Not that it did, but if something stuffed up during the launch of a module, could it have been destroyed before hitting the ground?
Partial answer: The US modules* themselves did not, but their launcher (the Space Shuttle) did**
*The FGB is a "US module" in the sense that the US paid for it and owns it, but it was built, launched, and operated by Russia.
In general, payloads are not fitted with their own range safety systems since destruction of their booster is considered to be an adequate safeguard. The ISS modules were payloads.
I posted a long answer that focused on the launchers and not the payloads in error...I have re-included it below for links/info
So, in addition to the answer Organic Marble posted:
US ISS payloads: As per Organic Marbles answer.
Russian ISS payloads:
Split into two:
- Proton carried all large ISS modules: Zarya, Zvezda, and Nauka
- Soyuz carried smaller modules Prichal, Pirs, and Poisk
There was not a FTS as such (comparable to the US requirement) for both launchers, instead they both carried the same automatic system of 'engine cut-off' after sufficient boost from launch platform area, then let it fall to the ground (or burn up in atmosphere).
Since then, Soyuz launching from ESA Kourou were forced to be fitted with manual FTS.
Of note is that spacecraft such as TKS and Almaz did have self destruct and it has been used. Early Vostok and Soyuz craft also had self destruct charges.
Of note because Zarya and Nauka are based on the TKS spacecraft and Almaz bears similarity to Zvezda Service Module (though the latter is the DOS version so substantially, and comfortably, different), though whether the same systems were carried through to the ISS versions is unknown at this time, but considered highly unlikely.
(As Zarya is US-owned I find it unlikely that they would allow a Russian self destruct mechanism to be left in the design)
So, in reference to the OP's question of whether the ISS modules/payloads themselves had a self-destruct mechanism on board, the answer is likely: no.
All US launches are required to have FTS fitted (https://www.law.cornell.edu/cfr/text/14/appendix-D_to_part_417)
ESA and JAXA launches operate FTS.
Russia - sort of FTS. See below:
Construction of the ISS was pretty much from 1998 to 2011 with additional modules dropped and attached in 2021.
During that period the ISS launches were carried out with Russian (ie. Proton, Soyuz) and US launchers (ie. STS).
All US launchers had FTS as a requirement.
Russians do not have the same FTS - all large ROS ISS modules were launched by the Proton launcher, for which the FTS was to 'switch off the engines', and let it drop. Smaller launchers, such as Soyuz (with Soyuz or Progress, Prichal, Poisk payloads) have the same system in that they are directed away from the launch platform and then the engines are cut off (referred to as SBN (Booster Safety System)), and it is left to drop and impact the ground.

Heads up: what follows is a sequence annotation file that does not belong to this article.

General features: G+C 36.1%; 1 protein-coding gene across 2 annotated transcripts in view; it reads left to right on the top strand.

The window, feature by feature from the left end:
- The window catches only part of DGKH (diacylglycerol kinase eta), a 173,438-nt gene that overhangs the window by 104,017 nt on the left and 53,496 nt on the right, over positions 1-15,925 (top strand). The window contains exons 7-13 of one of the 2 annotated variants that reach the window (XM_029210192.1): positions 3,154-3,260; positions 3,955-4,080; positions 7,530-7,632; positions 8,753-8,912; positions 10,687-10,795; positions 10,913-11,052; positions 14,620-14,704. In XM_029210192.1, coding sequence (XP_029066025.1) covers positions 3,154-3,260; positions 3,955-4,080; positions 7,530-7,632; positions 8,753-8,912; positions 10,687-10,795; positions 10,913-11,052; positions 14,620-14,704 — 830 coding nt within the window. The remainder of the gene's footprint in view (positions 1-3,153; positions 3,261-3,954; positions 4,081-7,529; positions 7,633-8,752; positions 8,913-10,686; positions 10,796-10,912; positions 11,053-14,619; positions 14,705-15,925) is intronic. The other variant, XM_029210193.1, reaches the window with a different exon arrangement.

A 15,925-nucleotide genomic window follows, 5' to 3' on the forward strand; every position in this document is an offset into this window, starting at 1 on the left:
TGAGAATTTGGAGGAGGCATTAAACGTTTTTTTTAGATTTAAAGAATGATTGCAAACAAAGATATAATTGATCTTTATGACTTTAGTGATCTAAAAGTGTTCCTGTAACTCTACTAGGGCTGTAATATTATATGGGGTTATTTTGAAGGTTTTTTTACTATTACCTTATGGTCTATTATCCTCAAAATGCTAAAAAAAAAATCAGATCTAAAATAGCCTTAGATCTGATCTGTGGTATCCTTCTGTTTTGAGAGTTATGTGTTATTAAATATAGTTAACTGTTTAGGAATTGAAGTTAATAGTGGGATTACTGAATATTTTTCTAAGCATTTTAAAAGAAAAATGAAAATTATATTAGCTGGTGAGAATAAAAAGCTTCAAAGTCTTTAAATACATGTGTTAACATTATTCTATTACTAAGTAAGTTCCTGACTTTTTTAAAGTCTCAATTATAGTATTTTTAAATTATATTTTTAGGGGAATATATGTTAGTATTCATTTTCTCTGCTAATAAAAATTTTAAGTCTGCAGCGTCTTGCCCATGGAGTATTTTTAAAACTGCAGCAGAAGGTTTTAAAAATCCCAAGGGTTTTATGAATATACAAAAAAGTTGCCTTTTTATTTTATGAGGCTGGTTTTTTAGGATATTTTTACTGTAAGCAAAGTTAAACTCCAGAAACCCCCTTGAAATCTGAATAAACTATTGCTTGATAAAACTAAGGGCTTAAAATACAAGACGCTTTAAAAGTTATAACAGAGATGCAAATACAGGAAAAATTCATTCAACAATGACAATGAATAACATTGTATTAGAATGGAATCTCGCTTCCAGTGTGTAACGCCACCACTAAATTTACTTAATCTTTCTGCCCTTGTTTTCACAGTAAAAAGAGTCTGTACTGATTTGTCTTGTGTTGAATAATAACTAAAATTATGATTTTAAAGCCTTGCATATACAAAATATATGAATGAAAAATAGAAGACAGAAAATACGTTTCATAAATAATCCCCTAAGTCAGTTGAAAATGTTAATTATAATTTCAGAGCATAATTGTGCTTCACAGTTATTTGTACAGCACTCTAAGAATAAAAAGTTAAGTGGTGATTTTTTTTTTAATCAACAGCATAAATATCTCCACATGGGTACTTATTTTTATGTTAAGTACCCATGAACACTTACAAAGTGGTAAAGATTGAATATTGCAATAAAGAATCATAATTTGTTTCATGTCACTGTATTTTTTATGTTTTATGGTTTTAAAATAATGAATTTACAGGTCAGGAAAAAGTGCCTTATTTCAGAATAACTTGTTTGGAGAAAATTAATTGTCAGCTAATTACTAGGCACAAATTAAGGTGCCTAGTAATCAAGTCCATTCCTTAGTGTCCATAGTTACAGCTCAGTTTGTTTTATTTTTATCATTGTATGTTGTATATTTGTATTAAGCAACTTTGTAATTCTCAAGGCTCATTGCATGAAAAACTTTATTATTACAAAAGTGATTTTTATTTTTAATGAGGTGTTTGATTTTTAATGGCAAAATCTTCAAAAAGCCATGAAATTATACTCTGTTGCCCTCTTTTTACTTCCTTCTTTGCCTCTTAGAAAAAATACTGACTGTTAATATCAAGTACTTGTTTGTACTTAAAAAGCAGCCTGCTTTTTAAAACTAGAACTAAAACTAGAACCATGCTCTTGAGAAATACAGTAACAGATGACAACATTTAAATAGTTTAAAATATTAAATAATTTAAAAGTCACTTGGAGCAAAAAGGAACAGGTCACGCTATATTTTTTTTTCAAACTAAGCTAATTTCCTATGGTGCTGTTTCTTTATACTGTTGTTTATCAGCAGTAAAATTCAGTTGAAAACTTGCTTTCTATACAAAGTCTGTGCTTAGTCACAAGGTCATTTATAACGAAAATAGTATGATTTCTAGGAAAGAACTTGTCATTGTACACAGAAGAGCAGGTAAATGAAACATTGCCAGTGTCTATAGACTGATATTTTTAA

Given the geography it was felt that this was enough.
Soyuz also operates from ESA launch site at Kourou. For them to be able to do this they had to satisfy the FTS requirement and so Soyuz launchers from there have FTS fitted.
But these officials said they had bowed to French government demands that a manual launcher-destruct capability be added to the Soyuz’s existing automatic on board self-destruct system.
officials at the Soyuz production facility here showed visible irritation at the requirement, saying the current Soyuz safeguards have triple redundancy and needed no additional feature.
“We have been using a triple-redundancy safeguard system since the early days of Soyuz,” Baranov said. “The on-board software stops the vehicle’s engines in the event of a danger. It is completely automatic and has never failed. But we will do as the French government has requested, even though we are sure that no French launch director will ever react more quickly than the automated system already in place.”
Soviet (then Russian) spacecraft are known to have self-destruct mechanisms on board themselves, and these have been used. But this is not counted as part of a FTS.
Reference Almaz-T station self destruct:
12 April 1986 revived the Almaz program.
To the designers' surprise, the Almaz was in decent condition (in contrast to its fairing, which had been used as a toilet).
It had only been saved by its external placards - 'Warning - Don't Enter - Self-Destruct Charges on Board'.
This much-suffering Almaz was launched on November 29, 1986. But the second stage did not separate for the first time in many years and the same self-destruct charges destroyed the Almaz.
Of further note is that all large Russian ISS modules were able to fly autonomously, or under ground control, to their intended target/orbit. That is to say, they had their own engines, and as such, if required, they could be commanded to self-destruct via a fiery re-entry (For a large example, look at Mir's de-orbit in 2001).